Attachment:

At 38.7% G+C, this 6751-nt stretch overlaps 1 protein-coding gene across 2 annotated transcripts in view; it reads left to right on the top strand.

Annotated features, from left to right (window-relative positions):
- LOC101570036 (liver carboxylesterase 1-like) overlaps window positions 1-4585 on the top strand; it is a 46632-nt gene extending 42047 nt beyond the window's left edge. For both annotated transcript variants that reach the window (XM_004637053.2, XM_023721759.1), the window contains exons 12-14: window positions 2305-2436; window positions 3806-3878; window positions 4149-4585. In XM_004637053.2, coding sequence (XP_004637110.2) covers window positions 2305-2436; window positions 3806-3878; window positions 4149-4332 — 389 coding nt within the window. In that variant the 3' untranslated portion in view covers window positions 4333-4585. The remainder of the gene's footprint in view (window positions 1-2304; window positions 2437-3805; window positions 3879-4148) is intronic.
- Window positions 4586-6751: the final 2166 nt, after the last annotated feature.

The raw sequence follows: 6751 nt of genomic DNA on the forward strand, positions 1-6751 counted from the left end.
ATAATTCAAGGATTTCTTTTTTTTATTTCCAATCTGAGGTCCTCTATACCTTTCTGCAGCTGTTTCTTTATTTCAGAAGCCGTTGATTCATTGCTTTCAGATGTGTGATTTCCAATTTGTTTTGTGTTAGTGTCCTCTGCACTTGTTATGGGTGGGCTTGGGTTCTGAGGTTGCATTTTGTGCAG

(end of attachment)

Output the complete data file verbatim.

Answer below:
At 38.7% G+C, this 6751-nt stretch overlaps 1 protein-coding gene across 2 annotated transcripts in view; it reads left to right on the top strand.

Annotated features, from left to right (window-relative positions):
- LOC101570036 (liver carboxylesterase 1-like) overlaps window positions 1-4585 on the top strand; it is a 46632-nt gene extending 42047 nt beyond the window's left edge. For both annotated transcript variants that reach the window (XM_004637053.2, XM_023721759.1), the window contains exons 12-14: window positions 2305-2436; window positions 3806-3878; window positions 4149-4585. In XM_004637053.2, coding sequence (XP_004637110.2) covers window positions 2305-2436; window positions 3806-3878; window positions 4149-4332 — 389 coding nt within the window. In that variant the 3' untranslated portion in view covers window positions 4333-4585. The remainder of the gene's footprint in view (window positions 1-2304; window positions 2437-3805; window positions 3879-4148) is intronic.
- Window positions 4586-6751: the final 2166 nt, after the last annotated feature.

The raw sequence follows: 6751 nt of genomic DNA on the forward strand, positions 1-6751 counted from the left end.
ATAATTCAAGGATTTCTTTTTTTTATTTCCAATCTGAGGTCCTCTATACCTTTCTGCAGCTGTTTCTTTATTTCAGAAGCCGTTGATTCATTGCTTTCAGATGTGTGATTTCCAATTTGTTTTGTGTTAGTGTCCTCTGCACTTGTTATGGGTGGGCTTGGGTTCTGAGGTTGCATTTTGTGCAG